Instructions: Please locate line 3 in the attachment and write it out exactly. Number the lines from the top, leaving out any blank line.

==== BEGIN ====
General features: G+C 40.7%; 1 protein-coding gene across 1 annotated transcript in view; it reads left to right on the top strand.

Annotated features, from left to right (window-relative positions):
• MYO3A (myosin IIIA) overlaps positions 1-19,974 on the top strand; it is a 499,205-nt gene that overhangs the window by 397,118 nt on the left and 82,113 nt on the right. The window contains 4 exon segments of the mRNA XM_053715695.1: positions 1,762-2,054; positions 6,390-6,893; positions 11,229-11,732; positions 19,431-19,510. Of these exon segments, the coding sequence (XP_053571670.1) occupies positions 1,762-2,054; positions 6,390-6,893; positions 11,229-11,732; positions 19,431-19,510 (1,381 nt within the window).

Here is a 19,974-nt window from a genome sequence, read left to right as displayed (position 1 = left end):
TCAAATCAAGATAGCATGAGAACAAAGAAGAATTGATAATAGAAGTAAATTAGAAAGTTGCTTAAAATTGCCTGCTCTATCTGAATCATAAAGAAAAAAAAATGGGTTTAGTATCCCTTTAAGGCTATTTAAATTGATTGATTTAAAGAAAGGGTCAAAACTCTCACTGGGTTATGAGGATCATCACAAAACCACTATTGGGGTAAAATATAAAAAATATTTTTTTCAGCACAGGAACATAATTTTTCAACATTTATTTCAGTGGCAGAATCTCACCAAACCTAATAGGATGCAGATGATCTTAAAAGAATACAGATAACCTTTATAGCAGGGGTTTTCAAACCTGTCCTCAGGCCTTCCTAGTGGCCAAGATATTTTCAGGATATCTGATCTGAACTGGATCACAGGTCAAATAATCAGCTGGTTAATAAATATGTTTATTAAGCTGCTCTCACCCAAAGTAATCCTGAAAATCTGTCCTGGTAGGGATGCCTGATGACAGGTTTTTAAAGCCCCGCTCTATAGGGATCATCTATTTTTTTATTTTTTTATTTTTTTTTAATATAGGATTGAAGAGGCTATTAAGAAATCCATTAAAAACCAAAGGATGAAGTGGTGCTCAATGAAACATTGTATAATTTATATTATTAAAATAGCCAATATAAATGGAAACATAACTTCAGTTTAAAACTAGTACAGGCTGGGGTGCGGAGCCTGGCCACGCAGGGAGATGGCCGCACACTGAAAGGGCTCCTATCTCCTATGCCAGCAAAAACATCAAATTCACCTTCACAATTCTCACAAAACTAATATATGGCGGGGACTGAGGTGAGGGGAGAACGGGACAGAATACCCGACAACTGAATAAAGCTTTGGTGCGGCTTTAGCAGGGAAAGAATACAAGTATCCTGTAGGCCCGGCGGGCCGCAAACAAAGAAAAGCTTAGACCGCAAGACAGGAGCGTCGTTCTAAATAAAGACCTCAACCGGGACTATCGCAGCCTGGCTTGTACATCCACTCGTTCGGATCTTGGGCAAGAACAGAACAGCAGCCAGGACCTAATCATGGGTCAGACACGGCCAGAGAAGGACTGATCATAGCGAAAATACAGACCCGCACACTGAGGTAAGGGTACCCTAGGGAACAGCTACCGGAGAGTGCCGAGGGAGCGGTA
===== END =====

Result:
• MYO3A (myosin IIIA) overlaps positions 1-19,974 on the top strand; it is a 499,205-nt gene that overhangs the window by 397,118 nt on the left and 82,113 nt on the right. The window contains 4 exon segments of the mRNA XM_053715695.1: positions 1,762-2,054; positions 6,390-6,893; positions 11,229-11,732; positions 19,431-19,510. Of these exon segments, the coding sequence (XP_053571670.1) occupies positions 1,762-2,054; positions 6,390-6,893; positions 11,229-11,732; positions 19,431-19,510 (1,381 nt within the window).